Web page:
Within about a year, Jendrisak said, organ donors who are declared brain dead at any of the 179 hospitals in Gift of Hope's territory in Illinois and northwest Indiana will be brought to Itasca for procurement, with their families' consent.
Dr. Timothy O'Connor, a kidney transplant surgeon at Peoria's OSF Saint Francis Medical Center, said he agrees with the potential benefits of the new system and hopes those benefits are demonstrated in the Chicago area before it expands to downstate hospitals.
He said he wonders whether regional biases will reduce the consent rate among families of downstate donors.
"A lot of people don't want to go above Interstate 80 for their care," said O'Connor, a former Southern Illinois University School of Medicine doctor who was part of Memorial Medical Center's kidney and pancreas transplant program in Springfield.
"I don't know how people will respond to their loved ones' bodies going up to Chicago," he said.
Dr. Marc Garfinkel, an SIU physician who is surgical director of Memorial's transplant program, said some donor families want to be at the side of their brain-dead loved ones until those donors are wheeled into an operating room for organ recovery.
He said he doesn't know whether that desire will result in local families giving consent less often for the transfer to Itasca.
Bosch said family members wouldn't be barred from accompanying their loved one's body to Itasca.
"We don't expect that families would choose to do so, but I guess we would work it out with the family if the request was made," he said.
Overall, the new system appears to offer more benefits than drawbacks, Garfinkel said.
Between 275 and 300 people become deceased donors for Gift of Hope each year, Bosch said. Almost all of those people would be eligible for in-house procurement.
About one-third of the donors come from central Illinois, Bosch said, with 30 to 40 organ donors declared dead each year at OSF Saint Francis Medical Center, Methodist Medical Center and Proctor Hospital in Peoria.
It will be up to donor families, not hospitals, whether donors are transported to Itasca, though Bosch said he expects hospitals to support the new system.
Hospitals benefit because they no longer will have to free up space for procurement procedures and accommodate organ-procurement teams from transplant centers throughout the state and nation, Jendrisak said.
Moving deceased organ donors to Itasca also will free up beds in intensive-care units in hospitals, he said.
Shorter storage time
Under the current system, most organ donors are pronounced dead at larger hospitals, including those in Peoria, Springfield, Normal and Urbana, because of the specialized care offered there.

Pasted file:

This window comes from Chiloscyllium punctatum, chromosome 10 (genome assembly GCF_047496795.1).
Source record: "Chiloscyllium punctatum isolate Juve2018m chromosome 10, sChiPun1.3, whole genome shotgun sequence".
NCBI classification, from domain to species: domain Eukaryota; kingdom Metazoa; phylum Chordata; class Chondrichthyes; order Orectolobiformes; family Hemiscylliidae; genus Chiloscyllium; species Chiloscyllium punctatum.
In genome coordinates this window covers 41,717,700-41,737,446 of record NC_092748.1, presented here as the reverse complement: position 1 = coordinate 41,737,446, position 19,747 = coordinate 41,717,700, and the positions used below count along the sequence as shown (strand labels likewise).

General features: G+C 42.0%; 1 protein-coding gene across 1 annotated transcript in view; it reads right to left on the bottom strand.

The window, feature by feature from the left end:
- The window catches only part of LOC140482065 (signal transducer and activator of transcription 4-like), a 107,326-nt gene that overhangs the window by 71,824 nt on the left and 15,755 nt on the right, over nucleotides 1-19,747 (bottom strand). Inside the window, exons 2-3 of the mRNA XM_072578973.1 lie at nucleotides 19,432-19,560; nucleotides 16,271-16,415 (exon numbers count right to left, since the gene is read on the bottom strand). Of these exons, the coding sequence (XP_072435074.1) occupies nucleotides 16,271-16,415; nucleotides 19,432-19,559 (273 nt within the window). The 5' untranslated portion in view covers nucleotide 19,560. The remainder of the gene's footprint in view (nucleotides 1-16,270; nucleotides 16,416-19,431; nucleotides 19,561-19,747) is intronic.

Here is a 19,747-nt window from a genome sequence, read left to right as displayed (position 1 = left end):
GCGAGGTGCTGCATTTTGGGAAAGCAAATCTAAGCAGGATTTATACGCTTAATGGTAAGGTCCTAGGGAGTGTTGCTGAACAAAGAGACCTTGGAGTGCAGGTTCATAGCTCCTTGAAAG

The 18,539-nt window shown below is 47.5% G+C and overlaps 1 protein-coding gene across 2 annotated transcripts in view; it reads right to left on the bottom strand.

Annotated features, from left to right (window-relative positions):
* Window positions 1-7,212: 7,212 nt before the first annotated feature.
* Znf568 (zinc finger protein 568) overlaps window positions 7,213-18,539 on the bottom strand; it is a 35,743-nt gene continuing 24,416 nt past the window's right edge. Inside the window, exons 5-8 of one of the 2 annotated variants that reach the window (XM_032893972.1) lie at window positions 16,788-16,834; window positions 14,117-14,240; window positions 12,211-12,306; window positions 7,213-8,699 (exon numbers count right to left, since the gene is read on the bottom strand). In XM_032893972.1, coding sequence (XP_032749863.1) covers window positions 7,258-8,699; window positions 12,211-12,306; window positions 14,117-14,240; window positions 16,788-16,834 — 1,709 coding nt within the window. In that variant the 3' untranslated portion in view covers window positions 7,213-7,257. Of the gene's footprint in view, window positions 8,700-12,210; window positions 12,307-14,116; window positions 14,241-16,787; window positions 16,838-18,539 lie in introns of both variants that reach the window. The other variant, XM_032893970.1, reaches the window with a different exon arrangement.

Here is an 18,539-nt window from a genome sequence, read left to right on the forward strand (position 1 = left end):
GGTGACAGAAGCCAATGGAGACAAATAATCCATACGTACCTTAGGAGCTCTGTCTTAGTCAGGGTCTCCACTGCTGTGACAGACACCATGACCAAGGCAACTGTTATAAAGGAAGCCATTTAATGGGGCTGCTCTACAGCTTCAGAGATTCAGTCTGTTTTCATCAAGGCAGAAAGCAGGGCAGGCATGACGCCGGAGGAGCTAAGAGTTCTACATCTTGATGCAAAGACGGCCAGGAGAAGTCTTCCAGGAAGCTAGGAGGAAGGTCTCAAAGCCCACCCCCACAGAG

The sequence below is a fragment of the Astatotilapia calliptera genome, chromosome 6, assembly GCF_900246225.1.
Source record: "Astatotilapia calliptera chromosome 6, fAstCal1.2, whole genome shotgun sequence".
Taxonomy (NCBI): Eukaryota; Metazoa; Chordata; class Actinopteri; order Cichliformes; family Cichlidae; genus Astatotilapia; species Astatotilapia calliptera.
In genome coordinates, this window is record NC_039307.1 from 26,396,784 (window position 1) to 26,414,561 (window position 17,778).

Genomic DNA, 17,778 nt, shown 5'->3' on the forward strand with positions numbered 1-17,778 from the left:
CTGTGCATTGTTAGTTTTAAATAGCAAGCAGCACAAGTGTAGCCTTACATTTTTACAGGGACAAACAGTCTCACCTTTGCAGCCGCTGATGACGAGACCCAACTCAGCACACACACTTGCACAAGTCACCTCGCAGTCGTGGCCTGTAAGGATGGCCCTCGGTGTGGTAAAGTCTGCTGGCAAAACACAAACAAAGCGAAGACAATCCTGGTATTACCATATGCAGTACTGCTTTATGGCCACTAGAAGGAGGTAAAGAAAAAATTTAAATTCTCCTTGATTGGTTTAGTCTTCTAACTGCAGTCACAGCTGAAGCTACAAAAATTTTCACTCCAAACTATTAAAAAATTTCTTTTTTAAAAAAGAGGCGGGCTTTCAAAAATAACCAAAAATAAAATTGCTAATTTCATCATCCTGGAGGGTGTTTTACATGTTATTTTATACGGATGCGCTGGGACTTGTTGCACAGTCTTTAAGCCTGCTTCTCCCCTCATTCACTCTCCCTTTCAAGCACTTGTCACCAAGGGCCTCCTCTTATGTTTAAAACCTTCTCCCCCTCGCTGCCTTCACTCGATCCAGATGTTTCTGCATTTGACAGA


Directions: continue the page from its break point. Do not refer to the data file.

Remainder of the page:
In the Gift of Hope region, because most of the nine transplant centers are in the Chicago area, it can take hours to transport organs removed at the donor's hospital to the transplant hospital, Jendrisak said.
Removing all of the organs at the Itasca facility will reduce the storage time for organs, sometimes by hours, and result in swifter transplants, he said.
One donor often becomes the source for multiple organ transplants. Hearts, livers and lungs are damaged more than kidneys by storage time outside the body, but state-of-the-art equipment at the Itasca facility will reduce the storage time for the kidneys most vulnerable to deterioration outside the body, Jendrisak said.
The costs of organ transplants, including Gift of Hope's costs in procurement, are covered by organ recipients' health insurance, with Medicare providing most of the coverage in the case of kidney transplants.
Even with ambulance costs included, in-house organ procurement saves health-care dollars by eliminating operating-room charges at hospitals, Jendrisak said.
Medical studies haven't determined whether organ recipients live longer or have a better quality of life with organs obtained through in-house procurement.
But Jendrisak said studies have documented that shorter organ-storage times lead to more successful transplants.
Studies examining in-house procurement by Mid-America Transplant Services found reduced delays in transplanting organs, lower costs and more organs recovered per donor.
Diane Brockmeier, chief operating officer of Mid-America Transplant Services, said: "It's been an incredibly positive experience for our physicians and our donor families. There's no downside."